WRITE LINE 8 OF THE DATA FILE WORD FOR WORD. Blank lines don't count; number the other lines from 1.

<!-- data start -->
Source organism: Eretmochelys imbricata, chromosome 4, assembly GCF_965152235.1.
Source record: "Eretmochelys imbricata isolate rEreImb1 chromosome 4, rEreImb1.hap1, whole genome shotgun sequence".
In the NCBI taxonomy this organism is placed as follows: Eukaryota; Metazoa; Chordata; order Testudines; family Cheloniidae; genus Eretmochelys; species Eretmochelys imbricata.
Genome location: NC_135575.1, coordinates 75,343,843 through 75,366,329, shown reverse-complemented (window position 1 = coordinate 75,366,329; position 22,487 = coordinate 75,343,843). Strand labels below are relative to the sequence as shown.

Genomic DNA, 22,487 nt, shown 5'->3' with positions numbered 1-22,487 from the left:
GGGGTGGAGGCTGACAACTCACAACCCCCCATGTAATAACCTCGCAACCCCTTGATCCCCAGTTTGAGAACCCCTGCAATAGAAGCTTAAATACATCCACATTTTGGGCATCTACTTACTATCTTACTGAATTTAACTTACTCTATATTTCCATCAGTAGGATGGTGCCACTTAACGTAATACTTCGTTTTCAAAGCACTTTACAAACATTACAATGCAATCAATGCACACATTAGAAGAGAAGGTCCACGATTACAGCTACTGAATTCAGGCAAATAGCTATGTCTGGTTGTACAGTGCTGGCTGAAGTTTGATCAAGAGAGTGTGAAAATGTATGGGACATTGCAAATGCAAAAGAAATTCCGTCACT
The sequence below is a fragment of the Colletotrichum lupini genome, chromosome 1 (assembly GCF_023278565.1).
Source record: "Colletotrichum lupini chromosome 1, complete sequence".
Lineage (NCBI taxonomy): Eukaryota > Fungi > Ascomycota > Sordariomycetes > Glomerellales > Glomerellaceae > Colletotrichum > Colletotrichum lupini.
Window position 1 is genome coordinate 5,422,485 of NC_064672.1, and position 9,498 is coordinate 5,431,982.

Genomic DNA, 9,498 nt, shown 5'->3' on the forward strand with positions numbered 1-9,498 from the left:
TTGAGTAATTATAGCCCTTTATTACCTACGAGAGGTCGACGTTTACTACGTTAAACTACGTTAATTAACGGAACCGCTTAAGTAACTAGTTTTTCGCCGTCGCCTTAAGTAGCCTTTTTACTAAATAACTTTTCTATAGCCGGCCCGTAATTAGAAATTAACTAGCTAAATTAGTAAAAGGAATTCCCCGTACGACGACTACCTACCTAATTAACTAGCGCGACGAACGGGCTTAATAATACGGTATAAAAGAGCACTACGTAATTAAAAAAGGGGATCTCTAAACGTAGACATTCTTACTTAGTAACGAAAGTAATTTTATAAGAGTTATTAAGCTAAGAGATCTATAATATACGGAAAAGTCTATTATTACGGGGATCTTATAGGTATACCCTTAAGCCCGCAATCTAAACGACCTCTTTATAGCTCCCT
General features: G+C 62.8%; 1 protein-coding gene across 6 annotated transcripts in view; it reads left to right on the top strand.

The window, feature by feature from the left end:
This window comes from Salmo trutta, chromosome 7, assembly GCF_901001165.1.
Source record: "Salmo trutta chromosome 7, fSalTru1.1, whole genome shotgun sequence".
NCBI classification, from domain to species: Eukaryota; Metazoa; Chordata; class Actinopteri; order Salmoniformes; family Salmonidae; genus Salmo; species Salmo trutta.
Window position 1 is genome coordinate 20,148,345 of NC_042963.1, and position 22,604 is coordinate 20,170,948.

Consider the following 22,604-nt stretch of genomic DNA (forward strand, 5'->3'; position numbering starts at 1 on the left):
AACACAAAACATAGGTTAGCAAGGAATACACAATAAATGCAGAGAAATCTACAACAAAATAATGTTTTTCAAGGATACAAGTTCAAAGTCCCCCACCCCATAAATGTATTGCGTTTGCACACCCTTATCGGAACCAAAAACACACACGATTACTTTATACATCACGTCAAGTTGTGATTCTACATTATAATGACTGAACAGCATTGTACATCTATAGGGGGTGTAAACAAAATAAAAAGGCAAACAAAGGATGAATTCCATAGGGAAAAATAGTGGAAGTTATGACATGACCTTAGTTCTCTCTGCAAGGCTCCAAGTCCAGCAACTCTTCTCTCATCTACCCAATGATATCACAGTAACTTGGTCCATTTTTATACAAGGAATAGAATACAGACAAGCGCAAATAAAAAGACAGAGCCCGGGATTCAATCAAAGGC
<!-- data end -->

Source record: "Colletotrichum lupini chromosome 1, complete sequence".